Stepping up: Dance crew Identity will represent New Zealand at the World Hip-Hop Dance Championships in Las Vegas in August. From left: Chevy Mikaere, Ahutoa Lanefale, Cameron Cranston, Ahutoa Lanefale, Josh Cesan, James Tautuku, Andrew Cesan and Richie Cesan.
Dance crew Identity is finally ready to take to the world stage as New Zealand’s best hip-hop troupe after staring at first place from the sidelines for so long.
The eight-strong group was crowned national adult champions at the New Zealand National Hip-Hop Championships on April 27 and will now head to Las Vegas to compete at the World Hip-Hop Championships in August.
“We’ve finally got to the point where we’ve worked hard enough,” crew leader Josh Cesan says.
“It just came down to the discipline this time and perfecting our style.”
His brother and fellow member Richie Cesan says it’s been a complete turnaround for the crew, which formed two years ago.
“We know we’re good dancers. It’s kind of cockiness but it’s not – we know we’re good. You’ve got to have confidence if you’re going to be competing,” he says.
“But every other time at nationals we mucked around at practice too much. This time we finally decided to get ourselves into gear and actually do it as hard as we could.”
It is the first time brothers Josh, Richie and Andrew Cesan have competed together but the latter two are no strangers to the world championships, having competed twice with their own crew TMC in 2006 and 2008.
This year dancers from 47 countries will compete for the title of world champions.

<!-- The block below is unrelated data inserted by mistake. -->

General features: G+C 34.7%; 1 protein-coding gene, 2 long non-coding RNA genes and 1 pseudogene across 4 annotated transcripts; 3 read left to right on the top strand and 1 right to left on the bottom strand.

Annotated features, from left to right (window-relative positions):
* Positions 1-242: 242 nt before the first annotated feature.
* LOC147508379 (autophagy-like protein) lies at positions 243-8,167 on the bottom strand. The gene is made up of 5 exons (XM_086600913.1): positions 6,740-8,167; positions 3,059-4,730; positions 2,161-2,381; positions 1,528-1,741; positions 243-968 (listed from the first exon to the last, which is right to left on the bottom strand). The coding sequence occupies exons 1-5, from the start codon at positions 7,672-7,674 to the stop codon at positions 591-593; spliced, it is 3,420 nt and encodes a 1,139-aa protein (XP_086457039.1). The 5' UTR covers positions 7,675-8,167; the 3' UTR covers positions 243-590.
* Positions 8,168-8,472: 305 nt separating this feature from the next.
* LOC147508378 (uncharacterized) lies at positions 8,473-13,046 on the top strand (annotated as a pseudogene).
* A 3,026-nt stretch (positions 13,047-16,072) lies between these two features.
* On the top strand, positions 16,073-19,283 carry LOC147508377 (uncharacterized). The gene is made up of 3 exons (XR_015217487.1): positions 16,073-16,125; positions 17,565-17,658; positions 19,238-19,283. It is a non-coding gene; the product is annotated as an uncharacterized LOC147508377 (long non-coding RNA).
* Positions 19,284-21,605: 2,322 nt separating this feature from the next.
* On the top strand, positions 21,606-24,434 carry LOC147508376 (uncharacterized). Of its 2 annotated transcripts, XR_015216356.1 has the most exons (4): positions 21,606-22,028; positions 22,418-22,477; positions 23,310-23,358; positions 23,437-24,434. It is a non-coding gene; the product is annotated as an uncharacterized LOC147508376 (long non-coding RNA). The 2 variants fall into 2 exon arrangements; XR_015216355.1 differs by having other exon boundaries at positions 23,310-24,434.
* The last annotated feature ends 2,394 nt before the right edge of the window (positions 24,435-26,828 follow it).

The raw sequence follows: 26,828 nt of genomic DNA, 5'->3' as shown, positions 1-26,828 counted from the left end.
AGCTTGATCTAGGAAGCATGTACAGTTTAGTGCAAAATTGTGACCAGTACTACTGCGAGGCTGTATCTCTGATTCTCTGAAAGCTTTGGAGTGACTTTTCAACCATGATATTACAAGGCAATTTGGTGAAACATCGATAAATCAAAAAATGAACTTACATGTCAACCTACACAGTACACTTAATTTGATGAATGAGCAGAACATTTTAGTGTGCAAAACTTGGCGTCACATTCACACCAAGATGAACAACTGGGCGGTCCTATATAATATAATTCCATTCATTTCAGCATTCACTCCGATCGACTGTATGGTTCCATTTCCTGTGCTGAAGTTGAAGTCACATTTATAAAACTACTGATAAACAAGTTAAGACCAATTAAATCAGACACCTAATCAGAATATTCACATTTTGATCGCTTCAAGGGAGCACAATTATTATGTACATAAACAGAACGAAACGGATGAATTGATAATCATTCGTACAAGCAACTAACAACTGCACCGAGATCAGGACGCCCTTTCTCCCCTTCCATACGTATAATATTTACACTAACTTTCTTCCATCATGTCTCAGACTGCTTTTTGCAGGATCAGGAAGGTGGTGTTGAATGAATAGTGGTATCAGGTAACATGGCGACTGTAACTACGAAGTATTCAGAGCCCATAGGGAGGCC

They know it won’t be an easy ride to Las Vegas but this group is in it for the long-haul.
“We’ve decided let’s go harder, let’s really train for it and we finally actually deserve a place,” Pt Chevalier resident Andrew says.
“We are training like champions so I think we’re all feeling pretty good about the competition.”
All top three teams from the national competition qualify to compete at the world championships.
And New Zealand crews are far from the underdogs on the world stage.
Homegrown hip-hop troupes traditionally clean up at the awards.
“You never know what to expect. It’s not just the world we’ve got to worry about, it’s New Zealand because at the end of the day New Zealand is the top in the world,” Josh says.
A win in Las Vegas would give the crew some much-needed international exposure but making it to the competition comes with a hefty price tag – they need $35,000.
The group is teaching extra dance sessions at The Dance Studio in Balmoral between university and work commitments to help raise funds.